Incredible breakthroughs take place through simple, open and honest conversation. The physicist David Bohm researched the lives of Einstein and his colleagues—Heisenberg, Pauli and Bohr—and discovered that they spent years openly bouncing ideas off each other. They exchanged concepts without trying to change the others’ minds and without bitter argument. They felt free to propose whatever idea they conceived, establishing an extraordinary professional fellowship. This risk-free collaboration led to breakthroughs and discoveries that later became the foundations of modern physics.
Other scientists of the time, in contrast, wasted their careers bickering over petty nuances of opinion and promoting their own ideas at the expense of others. They mistrusted their colleagues, covered up their own weaknesses and were reluctant to openly share their work. Many refused to discuss their honest thoughts about physics because of the fear of being labeled controversial or ignorant by their colleagues. The majority of scientists of this era lived in an atmosphere of fear and politics. They produced nothing of significance.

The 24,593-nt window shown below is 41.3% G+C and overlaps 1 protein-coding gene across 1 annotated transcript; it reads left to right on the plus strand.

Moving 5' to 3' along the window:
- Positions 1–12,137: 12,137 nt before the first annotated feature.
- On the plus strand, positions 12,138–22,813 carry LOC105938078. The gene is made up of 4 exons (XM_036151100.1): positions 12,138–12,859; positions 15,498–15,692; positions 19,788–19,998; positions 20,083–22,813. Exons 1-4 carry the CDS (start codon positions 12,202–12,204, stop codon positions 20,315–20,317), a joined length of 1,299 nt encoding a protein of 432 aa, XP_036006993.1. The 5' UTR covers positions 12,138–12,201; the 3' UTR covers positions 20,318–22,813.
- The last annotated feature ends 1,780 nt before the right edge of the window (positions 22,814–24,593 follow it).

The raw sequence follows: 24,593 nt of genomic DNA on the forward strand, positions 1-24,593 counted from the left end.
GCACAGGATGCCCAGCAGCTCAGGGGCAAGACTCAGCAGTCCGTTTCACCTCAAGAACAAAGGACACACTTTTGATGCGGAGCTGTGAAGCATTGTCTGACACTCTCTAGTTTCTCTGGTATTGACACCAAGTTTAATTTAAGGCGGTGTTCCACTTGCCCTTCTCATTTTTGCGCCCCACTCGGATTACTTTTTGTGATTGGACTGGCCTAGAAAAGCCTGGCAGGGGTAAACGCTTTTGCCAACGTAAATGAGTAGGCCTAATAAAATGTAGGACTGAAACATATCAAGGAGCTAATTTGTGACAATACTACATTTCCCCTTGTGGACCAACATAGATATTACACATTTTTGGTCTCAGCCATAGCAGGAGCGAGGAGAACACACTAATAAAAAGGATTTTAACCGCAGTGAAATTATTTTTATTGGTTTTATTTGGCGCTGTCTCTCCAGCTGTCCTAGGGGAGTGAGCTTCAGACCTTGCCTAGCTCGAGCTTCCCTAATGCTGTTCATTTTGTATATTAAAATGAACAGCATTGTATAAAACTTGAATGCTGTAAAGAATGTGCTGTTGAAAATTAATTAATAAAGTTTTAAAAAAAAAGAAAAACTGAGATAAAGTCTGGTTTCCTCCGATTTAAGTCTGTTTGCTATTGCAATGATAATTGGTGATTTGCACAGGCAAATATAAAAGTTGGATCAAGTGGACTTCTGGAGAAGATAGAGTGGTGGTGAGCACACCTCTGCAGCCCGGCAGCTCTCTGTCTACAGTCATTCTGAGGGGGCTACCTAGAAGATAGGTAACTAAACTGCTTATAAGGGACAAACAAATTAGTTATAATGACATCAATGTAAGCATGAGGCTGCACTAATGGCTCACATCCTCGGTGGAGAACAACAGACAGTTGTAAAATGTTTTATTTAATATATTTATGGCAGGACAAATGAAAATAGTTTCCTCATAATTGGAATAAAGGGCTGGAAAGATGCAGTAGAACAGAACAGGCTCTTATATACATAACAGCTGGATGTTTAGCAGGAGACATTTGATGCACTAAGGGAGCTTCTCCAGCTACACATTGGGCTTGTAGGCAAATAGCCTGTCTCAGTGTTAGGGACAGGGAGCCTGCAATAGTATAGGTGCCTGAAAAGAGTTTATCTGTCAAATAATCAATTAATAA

Einstein and his colleagues illustrate the staggering potential of collaborative thinking. The notion that open and honest collaboration allows thinking to grow as a collective phenomenon can be traced back to Socrates and other philosophers in ancient Greece. Socrates and his colleagues so revered the concept of group dialogue that they established principles of discussion to maintain a sense of collegiality. These principles were known as “Koinonia,” which means “spirit of fellowship.”
The Philosophy of Koinonia
The principles of Koinonia give a group access to a larger pool of common thoughts that can’t be accessed individually. Through this kind of collaboration, thinkers are no longer in opposition. There are three principles of Koinonia:
1. Establish dialogue. In Greek, the word dialogue means “talking through.” The Greeks believed that the key to establishing dialogue is to exchange ideas without trying to change the other person’s mind. This isn’t the same as discussion, which, from its Latin root, means to “dash to pieces.” The basic rules of dialogue for the Greeks were: “Don’t argue,” “Don’t interrupt” and “Listen carefully.”
2. Clarify your thinking. To clarify your thinking, suspend all untested assumptions. Free thought is blocked if we’re unaware of our assumptions, or unaware that our thoughts and opinions are based on assumptions. For instance, if you believe that certain people aren’t creative, you’re not likely to give their ideas fair consideration. Check your assumptions about everything and try to maintain an unbiased view.